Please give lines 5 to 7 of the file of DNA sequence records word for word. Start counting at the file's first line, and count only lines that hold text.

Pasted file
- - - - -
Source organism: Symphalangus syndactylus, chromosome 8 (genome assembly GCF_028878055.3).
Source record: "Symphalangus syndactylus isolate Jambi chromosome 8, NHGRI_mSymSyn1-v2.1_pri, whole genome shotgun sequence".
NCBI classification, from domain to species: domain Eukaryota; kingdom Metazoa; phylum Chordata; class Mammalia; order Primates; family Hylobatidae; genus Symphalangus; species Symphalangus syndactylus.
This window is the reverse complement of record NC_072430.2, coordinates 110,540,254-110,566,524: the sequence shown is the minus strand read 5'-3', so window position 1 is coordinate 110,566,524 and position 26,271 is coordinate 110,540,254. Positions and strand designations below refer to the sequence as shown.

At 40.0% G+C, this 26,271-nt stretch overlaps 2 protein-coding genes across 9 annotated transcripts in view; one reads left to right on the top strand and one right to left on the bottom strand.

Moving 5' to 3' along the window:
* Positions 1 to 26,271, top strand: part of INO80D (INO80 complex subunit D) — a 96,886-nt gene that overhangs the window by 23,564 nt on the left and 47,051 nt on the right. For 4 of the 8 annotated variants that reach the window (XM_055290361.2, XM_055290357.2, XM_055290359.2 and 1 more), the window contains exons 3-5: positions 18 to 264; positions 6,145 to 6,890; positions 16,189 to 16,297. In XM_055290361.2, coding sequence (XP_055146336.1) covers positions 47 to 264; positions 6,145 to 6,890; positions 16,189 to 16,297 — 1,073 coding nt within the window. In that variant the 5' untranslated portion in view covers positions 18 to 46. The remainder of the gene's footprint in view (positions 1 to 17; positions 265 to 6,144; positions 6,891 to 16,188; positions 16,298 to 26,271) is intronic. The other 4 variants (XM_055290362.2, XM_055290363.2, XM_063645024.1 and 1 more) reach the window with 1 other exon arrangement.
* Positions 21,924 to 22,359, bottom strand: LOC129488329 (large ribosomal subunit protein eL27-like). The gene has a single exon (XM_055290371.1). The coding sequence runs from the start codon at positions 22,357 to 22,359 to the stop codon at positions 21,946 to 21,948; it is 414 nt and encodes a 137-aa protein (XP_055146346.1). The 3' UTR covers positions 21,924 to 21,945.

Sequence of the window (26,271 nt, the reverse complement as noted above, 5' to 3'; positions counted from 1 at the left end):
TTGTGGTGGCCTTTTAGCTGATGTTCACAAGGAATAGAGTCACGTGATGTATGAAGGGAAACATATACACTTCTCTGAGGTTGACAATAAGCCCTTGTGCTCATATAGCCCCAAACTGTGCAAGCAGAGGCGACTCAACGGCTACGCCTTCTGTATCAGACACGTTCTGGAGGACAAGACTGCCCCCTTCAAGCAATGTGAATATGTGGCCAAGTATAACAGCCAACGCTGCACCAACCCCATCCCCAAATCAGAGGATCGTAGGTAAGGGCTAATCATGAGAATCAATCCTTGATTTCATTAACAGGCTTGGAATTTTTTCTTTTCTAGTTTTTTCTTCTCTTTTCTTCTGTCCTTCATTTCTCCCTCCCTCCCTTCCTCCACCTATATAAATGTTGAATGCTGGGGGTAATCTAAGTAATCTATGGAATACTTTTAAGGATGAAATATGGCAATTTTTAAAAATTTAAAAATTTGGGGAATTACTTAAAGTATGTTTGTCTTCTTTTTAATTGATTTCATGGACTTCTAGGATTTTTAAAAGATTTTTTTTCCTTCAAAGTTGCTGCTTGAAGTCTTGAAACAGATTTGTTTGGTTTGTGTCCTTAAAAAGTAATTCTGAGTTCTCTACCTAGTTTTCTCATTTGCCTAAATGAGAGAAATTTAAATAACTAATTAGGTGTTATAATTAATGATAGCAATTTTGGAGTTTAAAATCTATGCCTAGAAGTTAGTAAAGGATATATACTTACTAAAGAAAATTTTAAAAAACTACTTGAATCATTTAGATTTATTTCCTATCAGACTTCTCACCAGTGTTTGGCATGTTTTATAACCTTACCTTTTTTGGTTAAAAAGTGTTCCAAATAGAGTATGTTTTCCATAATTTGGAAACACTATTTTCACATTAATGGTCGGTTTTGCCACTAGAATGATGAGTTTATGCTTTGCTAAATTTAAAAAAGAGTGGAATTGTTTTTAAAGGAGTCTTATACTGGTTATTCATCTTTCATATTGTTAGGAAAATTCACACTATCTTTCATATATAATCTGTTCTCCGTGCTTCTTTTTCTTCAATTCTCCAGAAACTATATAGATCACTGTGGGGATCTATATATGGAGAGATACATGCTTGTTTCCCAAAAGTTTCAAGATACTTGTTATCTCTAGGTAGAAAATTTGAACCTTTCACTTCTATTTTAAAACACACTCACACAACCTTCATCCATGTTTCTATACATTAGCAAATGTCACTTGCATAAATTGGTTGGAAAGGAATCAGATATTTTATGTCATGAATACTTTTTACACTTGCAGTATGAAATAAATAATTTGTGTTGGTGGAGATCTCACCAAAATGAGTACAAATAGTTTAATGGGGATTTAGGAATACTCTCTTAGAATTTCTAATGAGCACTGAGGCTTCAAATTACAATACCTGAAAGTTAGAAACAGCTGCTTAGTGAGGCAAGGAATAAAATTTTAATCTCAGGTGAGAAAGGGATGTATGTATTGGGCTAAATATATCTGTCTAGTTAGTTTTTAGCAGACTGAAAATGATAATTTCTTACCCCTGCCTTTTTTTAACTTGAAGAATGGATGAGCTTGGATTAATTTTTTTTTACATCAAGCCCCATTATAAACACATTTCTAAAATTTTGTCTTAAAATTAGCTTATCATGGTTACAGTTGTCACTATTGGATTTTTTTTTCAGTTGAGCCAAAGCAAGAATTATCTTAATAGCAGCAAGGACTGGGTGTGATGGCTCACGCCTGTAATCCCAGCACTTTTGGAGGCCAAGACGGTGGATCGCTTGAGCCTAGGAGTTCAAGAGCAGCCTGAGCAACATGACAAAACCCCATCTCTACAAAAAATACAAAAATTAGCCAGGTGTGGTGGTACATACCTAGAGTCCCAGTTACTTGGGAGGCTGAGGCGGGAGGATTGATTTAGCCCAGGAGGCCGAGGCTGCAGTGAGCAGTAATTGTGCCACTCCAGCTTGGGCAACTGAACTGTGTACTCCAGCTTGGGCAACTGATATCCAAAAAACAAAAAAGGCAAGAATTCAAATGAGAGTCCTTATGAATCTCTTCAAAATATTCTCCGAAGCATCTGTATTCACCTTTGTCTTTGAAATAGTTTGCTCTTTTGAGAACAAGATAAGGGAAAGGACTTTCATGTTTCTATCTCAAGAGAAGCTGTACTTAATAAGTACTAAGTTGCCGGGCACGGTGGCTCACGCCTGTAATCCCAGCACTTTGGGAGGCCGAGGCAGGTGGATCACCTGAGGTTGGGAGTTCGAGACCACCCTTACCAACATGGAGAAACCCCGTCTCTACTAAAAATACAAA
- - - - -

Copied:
At 40.0% G+C, this 26,271-nt stretch overlaps 2 protein-coding genes across 9 annotated transcripts in view; one reads left to right on the top strand and one right to left on the bottom strand.

Moving 5' to 3' along the window:
* Positions 1 to 26,271, top strand: part of INO80D (INO80 complex subunit D) — a 96,886-nt gene that overhangs the window by 23,564 nt on the left and 47,051 nt on the right. For 4 of the 8 annotated variants that reach the window (XM_055290361.2, XM_055290357.2, XM_055290359.2 and 1 more), the window contains exons 3-5: positions 18 to 264; positions 6,145 to 6,890; positions 16,189 to 16,297. In XM_055290361.2, coding sequence (XP_055146336.1) covers positions 47 to 264; positions 6,145 to 6,890; positions 16,189 to 16,297 — 1,073 coding nt within the window. In that variant the 5' untranslated portion in view covers positions 18 to 46. The remainder of the gene's footprint in view (positions 1 to 17; positions 265 to 6,144; positions 6,891 to 16,188; positions 16,298 to 26,271) is intronic. The other 4 variants (XM_055290362.2, XM_055290363.2, XM_063645024.1 and 1 more) reach the window with 1 other exon arrangement.